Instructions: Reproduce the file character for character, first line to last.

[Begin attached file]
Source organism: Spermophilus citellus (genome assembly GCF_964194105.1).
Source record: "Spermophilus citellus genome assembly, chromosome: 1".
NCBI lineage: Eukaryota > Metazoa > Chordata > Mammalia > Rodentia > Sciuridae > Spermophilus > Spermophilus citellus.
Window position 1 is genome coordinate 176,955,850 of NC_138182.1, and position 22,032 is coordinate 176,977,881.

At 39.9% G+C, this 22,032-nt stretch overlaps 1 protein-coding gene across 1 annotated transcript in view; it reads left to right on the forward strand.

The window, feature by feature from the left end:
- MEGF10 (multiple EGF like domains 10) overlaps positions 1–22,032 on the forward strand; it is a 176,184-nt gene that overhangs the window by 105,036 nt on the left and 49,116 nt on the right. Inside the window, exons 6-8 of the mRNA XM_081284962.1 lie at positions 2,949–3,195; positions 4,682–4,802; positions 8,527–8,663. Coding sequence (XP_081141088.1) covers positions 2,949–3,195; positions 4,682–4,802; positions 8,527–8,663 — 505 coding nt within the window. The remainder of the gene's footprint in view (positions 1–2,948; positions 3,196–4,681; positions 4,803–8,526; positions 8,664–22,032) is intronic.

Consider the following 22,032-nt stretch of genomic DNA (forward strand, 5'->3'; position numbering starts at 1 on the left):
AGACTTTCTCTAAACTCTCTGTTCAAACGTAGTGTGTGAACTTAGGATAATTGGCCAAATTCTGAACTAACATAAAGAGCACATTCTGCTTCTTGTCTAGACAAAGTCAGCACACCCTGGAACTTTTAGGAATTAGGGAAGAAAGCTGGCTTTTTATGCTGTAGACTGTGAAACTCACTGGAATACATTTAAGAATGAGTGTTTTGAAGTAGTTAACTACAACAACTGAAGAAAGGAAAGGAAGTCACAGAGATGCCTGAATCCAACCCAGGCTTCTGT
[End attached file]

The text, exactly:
Source organism: Spermophilus citellus (genome assembly GCF_964194105.1).
Source record: "Spermophilus citellus genome assembly, chromosome: 1".
NCBI lineage: Eukaryota > Metazoa > Chordata > Mammalia > Rodentia > Sciuridae > Spermophilus > Spermophilus citellus.
Window position 1 is genome coordinate 176,955,850 of NC_138182.1, and position 22,032 is coordinate 176,977,881.

At 39.9% G+C, this 22,032-nt stretch overlaps 1 protein-coding gene across 1 annotated transcript in view; it reads left to right on the forward strand.

The window, feature by feature from the left end:
- MEGF10 (multiple EGF like domains 10) overlaps positions 1–22,032 on the forward strand; it is a 176,184-nt gene that overhangs the window by 105,036 nt on the left and 49,116 nt on the right. Inside the window, exons 6-8 of the mRNA XM_081284962.1 lie at positions 2,949–3,195; positions 4,682–4,802; positions 8,527–8,663. Coding sequence (XP_081141088.1) covers positions 2,949–3,195; positions 4,682–4,802; positions 8,527–8,663 — 505 coding nt within the window. The remainder of the gene's footprint in view (positions 1–2,948; positions 3,196–4,681; positions 4,803–8,526; positions 8,664–22,032) is intronic.

Consider the following 22,032-nt stretch of genomic DNA (forward strand, 5'->3'; position numbering starts at 1 on the left):
AGACTTTCTCTAAACTCTCTGTTCAAACGTAGTGTGTGAACTTAGGATAATTGGCCAAATTCTGAACTAACATAAAGAGCACATTCTGCTTCTTGTCTAGACAAAGTCAGCACACCCTGGAACTTTTAGGAATTAGGGAAGAAAGCTGGCTTTTTATGCTGTAGACTGTGAAACTCACTGGAATACATTTAAGAATGAGTGTTTTGAAGTAGTTAACTACAACAACTGAAGAAAGGAAAGGAAGTCACAGAGATGCCTGAATCCAACCCAGGCTTCTGT